Wellesley's Claire Fontijn Honors Her Mentor and Music Scholar
with a Collection of Essays

April 2, 2010

CONTACT: Molly Tarantino
mtaranti@wellesley.edu; (781) 283 2901

WELLESLEY, Mass.— As a graduate student at Duke University, Wellesley College music professor Claire Fontijn met Alexander Silbiger, who had established a new program where musicians could combine their careers as performers with a branch of musicology known as performance practice. Under his guidance, she continued her career as a baroque flutist and, w hen it came time to pursue her dissertation, she chose Silbiger, an authority on Baroque keyboard music, as her advisor.

“He is a brilliant scholar whose musicianship guides his thinking — unusual in a field where many tend to treat written music as an inanimate object,” she said.

In 2002, Fontijn returned to Duke to speak at her professor’s retirement ceremony. As their conversations continued, she found she had another connection with Silbiger— both of their families were among the few to have survived the Dutch Holocaust. It was then that she decided she wanted a special way to honor her long-time mentor.

On the occasion of Silbiger’s 75 th birthday, Fontijn has edited the collection “Fiori Musicali: Liber Amicorum Alexander Silbiger” (Harmonie Park Press, April 2010), in collaboration with Dr. Susan Parisi. The title refers to the important book of keyboard music published by Roman composer Girolamo Frescobaldi in 1635.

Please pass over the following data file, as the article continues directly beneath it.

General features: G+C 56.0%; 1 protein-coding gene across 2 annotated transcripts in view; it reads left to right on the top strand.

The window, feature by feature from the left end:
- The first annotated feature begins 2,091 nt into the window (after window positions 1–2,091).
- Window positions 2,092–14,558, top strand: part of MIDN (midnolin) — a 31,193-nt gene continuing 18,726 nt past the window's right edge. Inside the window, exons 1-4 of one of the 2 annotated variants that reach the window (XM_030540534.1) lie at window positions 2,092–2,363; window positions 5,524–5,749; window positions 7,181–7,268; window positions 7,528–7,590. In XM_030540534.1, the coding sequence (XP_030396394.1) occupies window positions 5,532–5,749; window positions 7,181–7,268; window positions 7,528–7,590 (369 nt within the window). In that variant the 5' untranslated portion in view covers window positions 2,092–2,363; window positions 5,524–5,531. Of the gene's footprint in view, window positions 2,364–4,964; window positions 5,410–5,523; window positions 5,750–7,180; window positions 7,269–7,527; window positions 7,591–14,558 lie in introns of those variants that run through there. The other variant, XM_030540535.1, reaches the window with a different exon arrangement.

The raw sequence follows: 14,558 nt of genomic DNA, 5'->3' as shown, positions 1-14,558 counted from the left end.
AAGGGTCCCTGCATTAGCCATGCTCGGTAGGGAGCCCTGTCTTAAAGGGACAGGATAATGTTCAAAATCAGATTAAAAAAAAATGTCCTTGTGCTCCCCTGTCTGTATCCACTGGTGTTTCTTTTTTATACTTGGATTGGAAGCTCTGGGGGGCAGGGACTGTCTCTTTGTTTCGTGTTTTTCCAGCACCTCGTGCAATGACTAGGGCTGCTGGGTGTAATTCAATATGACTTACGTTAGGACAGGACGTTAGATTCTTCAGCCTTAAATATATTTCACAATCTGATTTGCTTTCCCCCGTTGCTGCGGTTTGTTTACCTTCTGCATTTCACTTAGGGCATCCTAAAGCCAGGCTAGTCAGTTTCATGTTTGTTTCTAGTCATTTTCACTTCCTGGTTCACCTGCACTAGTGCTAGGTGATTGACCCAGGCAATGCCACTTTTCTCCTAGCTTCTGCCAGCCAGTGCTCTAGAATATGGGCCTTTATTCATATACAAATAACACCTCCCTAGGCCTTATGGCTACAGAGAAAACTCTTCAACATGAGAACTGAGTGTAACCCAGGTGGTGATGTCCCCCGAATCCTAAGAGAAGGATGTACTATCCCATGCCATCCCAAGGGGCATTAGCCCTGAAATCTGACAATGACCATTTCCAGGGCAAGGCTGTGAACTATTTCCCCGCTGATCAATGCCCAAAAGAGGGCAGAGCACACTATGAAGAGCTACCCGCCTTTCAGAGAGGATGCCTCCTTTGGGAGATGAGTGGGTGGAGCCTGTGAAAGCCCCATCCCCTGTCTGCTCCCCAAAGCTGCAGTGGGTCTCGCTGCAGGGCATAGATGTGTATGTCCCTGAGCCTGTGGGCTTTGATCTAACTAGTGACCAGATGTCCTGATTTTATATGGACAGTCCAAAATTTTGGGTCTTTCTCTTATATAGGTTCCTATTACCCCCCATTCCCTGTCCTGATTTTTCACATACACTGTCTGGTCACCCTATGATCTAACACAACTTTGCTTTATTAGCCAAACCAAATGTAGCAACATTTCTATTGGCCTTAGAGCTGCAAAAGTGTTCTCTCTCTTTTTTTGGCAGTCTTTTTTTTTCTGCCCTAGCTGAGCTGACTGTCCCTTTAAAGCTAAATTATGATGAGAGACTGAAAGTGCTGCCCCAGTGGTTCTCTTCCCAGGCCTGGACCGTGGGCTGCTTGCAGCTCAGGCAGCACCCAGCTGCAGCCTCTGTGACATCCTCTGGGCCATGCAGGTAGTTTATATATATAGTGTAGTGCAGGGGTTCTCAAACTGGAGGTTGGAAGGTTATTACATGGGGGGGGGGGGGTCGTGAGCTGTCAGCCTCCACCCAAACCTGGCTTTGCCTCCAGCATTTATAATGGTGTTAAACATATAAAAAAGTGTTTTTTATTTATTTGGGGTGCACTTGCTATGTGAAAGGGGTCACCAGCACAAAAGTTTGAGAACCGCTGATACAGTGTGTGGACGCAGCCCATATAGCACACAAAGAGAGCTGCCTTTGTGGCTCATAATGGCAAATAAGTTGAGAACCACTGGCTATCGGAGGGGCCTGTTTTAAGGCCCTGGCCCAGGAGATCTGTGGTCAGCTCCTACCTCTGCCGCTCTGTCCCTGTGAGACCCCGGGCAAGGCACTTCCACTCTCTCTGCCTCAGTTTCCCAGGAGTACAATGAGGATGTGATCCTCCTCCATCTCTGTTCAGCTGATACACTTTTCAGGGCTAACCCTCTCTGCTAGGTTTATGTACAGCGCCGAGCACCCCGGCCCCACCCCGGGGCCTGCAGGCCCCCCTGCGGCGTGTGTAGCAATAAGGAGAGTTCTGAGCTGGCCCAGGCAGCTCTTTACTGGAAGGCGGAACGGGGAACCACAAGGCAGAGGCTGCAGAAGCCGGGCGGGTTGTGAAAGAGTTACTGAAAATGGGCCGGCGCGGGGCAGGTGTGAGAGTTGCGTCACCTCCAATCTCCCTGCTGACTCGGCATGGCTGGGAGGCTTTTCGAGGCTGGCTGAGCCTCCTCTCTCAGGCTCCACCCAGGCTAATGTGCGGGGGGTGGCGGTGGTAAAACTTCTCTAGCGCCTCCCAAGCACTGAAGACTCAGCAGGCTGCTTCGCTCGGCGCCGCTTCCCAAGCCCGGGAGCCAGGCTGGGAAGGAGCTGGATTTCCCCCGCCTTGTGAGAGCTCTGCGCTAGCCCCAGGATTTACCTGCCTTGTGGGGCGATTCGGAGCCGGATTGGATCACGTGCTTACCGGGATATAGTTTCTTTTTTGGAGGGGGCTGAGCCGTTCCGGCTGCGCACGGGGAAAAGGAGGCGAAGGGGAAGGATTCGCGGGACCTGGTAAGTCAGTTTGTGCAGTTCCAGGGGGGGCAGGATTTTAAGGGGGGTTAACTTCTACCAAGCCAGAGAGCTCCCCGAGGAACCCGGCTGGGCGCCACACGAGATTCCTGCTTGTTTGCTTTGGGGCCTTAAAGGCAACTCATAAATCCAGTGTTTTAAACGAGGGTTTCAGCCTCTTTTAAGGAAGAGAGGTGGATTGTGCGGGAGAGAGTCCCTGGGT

The volume of 20 essays, by authors from the United States, France, Switzerland, Italy and Germany, discusses the various research interests of Silbiger. The collection traces his career — from the completion of his first doctorate in engineering mechanics to present — and offers a portrait of him as a scholar, performer, teacher and mentor.

“The book reflects Professor Silbiger’s main areas of teaching and research, ranging from new theories about the dating of Frescobaldi’s European manuscripts to a rare book showing how J.S. Bach’s ‘ Well-Tempered Clavier’ was performed in the United States in the early 20 th century, and from a study of the poignant role played by the viola da gamba in Bach’s celebrated ‘ St. Matthew Passion,’ to a manuscript now in Cincinnati preserving the cantorial music of a German synagogue before it was utterly destroyed,” Fontijn said.

As Wellesley's Barbara Morris Caspersen associate professor in music, Fontijn teaches several courses including the history of western music, Hildegard of Bingen, gender and music, German art song, and opera. She earned a B.A. from Oberlin College, a certificate in baroque flute performance from the Royal Conservatory of the Hague and an M.A. in performance practice and a Ph.D. in musicology from Duke.

She has published articles on flute-playing techniques of the 18th century and on creative women of the Baroque period. For her research on Antonia Bembo, a Venetian noblewoman who composed music for Louis XIV in France, Fontijn received fellowships from the Woodrow Wilson National Fellowship Foundation, the National Endowment for the Humanities, the French government, and the Gladys Krieble Delmas Foundation for Research in Venice. Her first book, Desperate Measures: The Life and Music of Antonia Padoani Bembo (Oxford University Press, 2006) was awarded the Nicolas Slonimsky Award for Outstanding Musical Biography from the American Society of Composers, Publishers and Authors. Fontijn is currently researching her next musical biography, which, like the first, draws its narrative from archival material in Europe.

Since 1875, Wellesley College has been a leader in providing an excellent liberal arts education for women who will make a difference in the world. Its 500-acre campus near Boston is home to 2,300 undergraduate students from all 50 states and 75 countries.